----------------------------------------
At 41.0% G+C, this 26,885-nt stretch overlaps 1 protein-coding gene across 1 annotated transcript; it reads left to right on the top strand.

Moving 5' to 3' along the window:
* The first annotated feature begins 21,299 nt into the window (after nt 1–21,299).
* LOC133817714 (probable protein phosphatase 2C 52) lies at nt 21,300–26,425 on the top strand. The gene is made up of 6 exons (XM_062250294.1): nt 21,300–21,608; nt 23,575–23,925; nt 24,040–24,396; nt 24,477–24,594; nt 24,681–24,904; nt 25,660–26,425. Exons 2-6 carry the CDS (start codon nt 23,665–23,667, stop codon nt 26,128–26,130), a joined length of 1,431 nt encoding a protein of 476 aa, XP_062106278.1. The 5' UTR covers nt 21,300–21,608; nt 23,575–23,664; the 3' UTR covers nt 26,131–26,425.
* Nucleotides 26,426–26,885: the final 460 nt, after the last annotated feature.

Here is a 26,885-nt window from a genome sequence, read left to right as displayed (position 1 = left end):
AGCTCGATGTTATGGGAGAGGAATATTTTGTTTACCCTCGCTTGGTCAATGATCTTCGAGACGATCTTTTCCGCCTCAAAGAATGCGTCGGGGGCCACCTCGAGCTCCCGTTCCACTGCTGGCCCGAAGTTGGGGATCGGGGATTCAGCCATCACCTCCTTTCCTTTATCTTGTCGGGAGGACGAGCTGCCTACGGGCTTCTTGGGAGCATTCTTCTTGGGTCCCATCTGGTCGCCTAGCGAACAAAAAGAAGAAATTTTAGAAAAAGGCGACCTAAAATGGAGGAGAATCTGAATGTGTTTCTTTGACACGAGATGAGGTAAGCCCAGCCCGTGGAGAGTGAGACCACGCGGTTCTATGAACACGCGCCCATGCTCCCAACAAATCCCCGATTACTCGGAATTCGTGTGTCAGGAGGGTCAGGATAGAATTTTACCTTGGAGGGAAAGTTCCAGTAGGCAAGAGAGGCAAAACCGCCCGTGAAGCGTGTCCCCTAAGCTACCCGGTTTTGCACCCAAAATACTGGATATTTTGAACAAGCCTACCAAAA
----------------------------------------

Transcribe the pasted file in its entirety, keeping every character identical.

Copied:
At 41.0% G+C, this 26,885-nt stretch overlaps 1 protein-coding gene across 1 annotated transcript; it reads left to right on the top strand.

Moving 5' to 3' along the window:
* The first annotated feature begins 21,299 nt into the window (after nt 1–21,299).
* LOC133817714 (probable protein phosphatase 2C 52) lies at nt 21,300–26,425 on the top strand. The gene is made up of 6 exons (XM_062250294.1): nt 21,300–21,608; nt 23,575–23,925; nt 24,040–24,396; nt 24,477–24,594; nt 24,681–24,904; nt 25,660–26,425. Exons 2-6 carry the CDS (start codon nt 23,665–23,667, stop codon nt 26,128–26,130), a joined length of 1,431 nt encoding a protein of 476 aa, XP_062106278.1. The 5' UTR covers nt 21,300–21,608; nt 23,575–23,664; the 3' UTR covers nt 26,131–26,425.
* Nucleotides 26,426–26,885: the final 460 nt, after the last annotated feature.

Here is a 26,885-nt window from a genome sequence, read left to right as displayed (position 1 = left end):
AGCTCGATGTTATGGGAGAGGAATATTTTGTTTACCCTCGCTTGGTCAATGATCTTCGAGACGATCTTTTCCGCCTCAAAGAATGCGTCGGGGGCCACCTCGAGCTCCCGTTCCACTGCTGGCCCGAAGTTGGGGATCGGGGATTCAGCCATCACCTCCTTTCCTTTATCTTGTCGGGAGGACGAGCTGCCTACGGGCTTCTTGGGAGCATTCTTCTTGGGTCCCATCTGGTCGCCTAGCGAACAAAAAGAAGAAATTTTAGAAAAAGGCGACCTAAAATGGAGGAGAATCTGAATGTGTTTCTTTGACACGAGATGAGGTAAGCCCAGCCCGTGGAGAGTGAGACCACGCGGTTCTATGAACACGCGCCCATGCTCCCAACAAATCCCCGATTACTCGGAATTCGTGTGTCAGGAGGGTCAGGATAGAATTTTACCTTGGAGGGAAAGTTCCAGTAGGCAAGAGAGGCAAAACCGCCCGTGAAGCGTGTCCCCTAAGCTACCCGGTTTTGCACCCAAAATACTGGATATTTTGAACAAGCCTACCAAAA